Like a walk through the country side living on a small farm is full of daily surprises, sometimes wonderful and amazing, and other times puzzling and sad. I hope you will walk with me as I live out my dream of living on this tiny farm. You will come to know the dogs, cats, Shetland sheep and chickens that make up this farm and what goes into keeping them happy and healthy. Come and join the journey with me.

Thursday, March 15, 2007

Another Girl!

Last night at bedtime check around 10:00, Suzy, one of the merino x twins was laying around and kinda twitching. Nothing much noticeable unless you were looking for something. So I vowed to get up sometime in the middle of the night and check on her (I've made a similar vow all week, but hadn't kept it!).

At 2:00 a.m. I got my act together, staggered out of bed, ignored all the animals (if you say something to them, then they think its time to get up and play or something!), and went out to see what was going on. I could see a shiny white blob up between the hay bale and the barn. Suzy had delivered! She was engaged with the wee one, and things seemed to be going fine. I wasn't sure she was finished, so I didn't go to close. Now with most of the others, I will get up close and not worry about it. But these two (Suzy and Melody) are rather silly girls and a bit on the wild side, and since this is their first lambing, I sure didn't want to interfere with the bonding process.

So back into the house I went, flopped into the bed and tried to sleep. I dozed off and on, and worried for a couple of hours, then finally got up at 4:30, so I could see how things were going and get them settled in their jug. It takes a little bit to get them set up in the jugs---fresh bedding, fresh water for momma, and after the baby(ies) are dry and things are relaxed a good flake of hay for the ewe. When I put them in the jugs, that is when I also dip the lamb(s) navel in iodine, give it a couple ccs of Nutri-drench orally, and check the ewes udder, making sure she has milk and that the teats aren't still blocked with the wax plugs. I also make sure that the lambs have found the 'milk bar' and are nursing well.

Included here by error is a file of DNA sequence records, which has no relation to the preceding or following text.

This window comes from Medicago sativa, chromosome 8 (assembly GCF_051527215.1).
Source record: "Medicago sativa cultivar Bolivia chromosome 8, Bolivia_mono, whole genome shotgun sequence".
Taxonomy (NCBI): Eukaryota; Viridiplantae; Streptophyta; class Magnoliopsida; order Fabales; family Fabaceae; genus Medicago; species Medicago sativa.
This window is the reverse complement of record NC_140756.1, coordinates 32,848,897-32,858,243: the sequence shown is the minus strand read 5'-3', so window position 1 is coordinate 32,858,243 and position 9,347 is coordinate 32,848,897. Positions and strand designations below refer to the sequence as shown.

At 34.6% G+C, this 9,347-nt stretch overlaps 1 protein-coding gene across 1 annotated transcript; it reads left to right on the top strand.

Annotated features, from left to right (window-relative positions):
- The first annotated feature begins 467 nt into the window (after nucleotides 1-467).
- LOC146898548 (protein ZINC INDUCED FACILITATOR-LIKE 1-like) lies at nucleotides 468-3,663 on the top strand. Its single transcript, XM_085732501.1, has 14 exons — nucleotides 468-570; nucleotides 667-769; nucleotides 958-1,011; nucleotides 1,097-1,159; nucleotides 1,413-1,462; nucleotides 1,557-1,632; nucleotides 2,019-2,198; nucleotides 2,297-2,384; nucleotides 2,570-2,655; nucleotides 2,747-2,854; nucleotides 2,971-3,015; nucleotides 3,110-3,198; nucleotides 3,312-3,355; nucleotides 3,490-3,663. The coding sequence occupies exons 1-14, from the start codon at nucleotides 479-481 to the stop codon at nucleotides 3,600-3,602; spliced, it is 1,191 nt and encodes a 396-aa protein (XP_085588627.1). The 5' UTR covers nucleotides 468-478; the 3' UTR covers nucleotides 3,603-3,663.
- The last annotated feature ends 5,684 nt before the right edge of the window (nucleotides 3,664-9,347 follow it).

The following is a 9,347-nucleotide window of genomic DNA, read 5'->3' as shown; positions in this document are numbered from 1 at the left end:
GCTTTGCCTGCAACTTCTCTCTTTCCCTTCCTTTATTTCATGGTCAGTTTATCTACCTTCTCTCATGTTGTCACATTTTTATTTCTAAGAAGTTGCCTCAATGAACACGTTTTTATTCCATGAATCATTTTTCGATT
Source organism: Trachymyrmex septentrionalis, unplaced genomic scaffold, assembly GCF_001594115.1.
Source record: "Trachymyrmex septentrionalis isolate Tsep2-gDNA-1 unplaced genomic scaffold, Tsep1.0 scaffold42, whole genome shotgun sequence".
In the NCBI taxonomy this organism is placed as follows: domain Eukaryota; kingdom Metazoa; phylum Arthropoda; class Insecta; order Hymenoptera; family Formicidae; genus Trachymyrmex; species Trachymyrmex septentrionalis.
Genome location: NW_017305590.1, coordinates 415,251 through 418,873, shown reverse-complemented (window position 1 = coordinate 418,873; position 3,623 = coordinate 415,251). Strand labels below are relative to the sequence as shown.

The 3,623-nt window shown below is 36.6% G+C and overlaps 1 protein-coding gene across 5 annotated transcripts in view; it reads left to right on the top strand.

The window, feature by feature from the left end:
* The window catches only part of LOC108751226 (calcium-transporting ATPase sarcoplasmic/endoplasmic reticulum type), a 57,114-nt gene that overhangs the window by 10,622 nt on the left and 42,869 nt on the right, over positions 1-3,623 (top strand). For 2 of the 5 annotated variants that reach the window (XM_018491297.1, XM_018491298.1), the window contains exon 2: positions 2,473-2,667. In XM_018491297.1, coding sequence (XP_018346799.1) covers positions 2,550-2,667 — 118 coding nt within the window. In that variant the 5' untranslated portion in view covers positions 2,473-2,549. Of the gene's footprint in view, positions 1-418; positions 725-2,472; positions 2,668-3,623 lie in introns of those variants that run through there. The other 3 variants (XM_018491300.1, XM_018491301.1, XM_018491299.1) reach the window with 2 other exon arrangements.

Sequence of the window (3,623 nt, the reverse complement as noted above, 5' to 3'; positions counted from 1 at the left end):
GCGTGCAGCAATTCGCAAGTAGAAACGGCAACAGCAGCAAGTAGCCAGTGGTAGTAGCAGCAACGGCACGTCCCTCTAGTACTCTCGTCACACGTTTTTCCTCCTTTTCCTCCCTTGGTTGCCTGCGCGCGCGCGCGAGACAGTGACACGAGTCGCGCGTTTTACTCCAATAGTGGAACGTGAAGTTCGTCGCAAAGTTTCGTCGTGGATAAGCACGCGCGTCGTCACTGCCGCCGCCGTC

Suzy is a bit ditsy about standing for the baby to nurse, although she seems to be an attentive, interested mom. I spent some time working to get them 'connected' and making sure the little one had nursed. Hopefully Suzy will settle down during the day.

Then it was off to find the afterbirth (quite difficult in the dark!) and dispose of that. I fed the other sheep earlier than normal, just to get them to quit yelling at me.

I ended up coming to work a little early, since I was ahead of schedule and its possible I might have to leave early, if any lambing problems come up.

Melody should be due anytime now. Suzy and Melody are always together--so after I got Suzy in the jug with her little girl, I fixed it so Melody could come in and eat her grain in the stall next to them. I've been feeding these two together separate from the others for several weeks. Sounded like a good plan--but when I called them in---Melody wasn't having anything to do with going near her sister! Uh uh. I guess there was some unspoken rule that she couldn't go near her and possibly be accused of lamb-napping.

Three ewes done and five to go!

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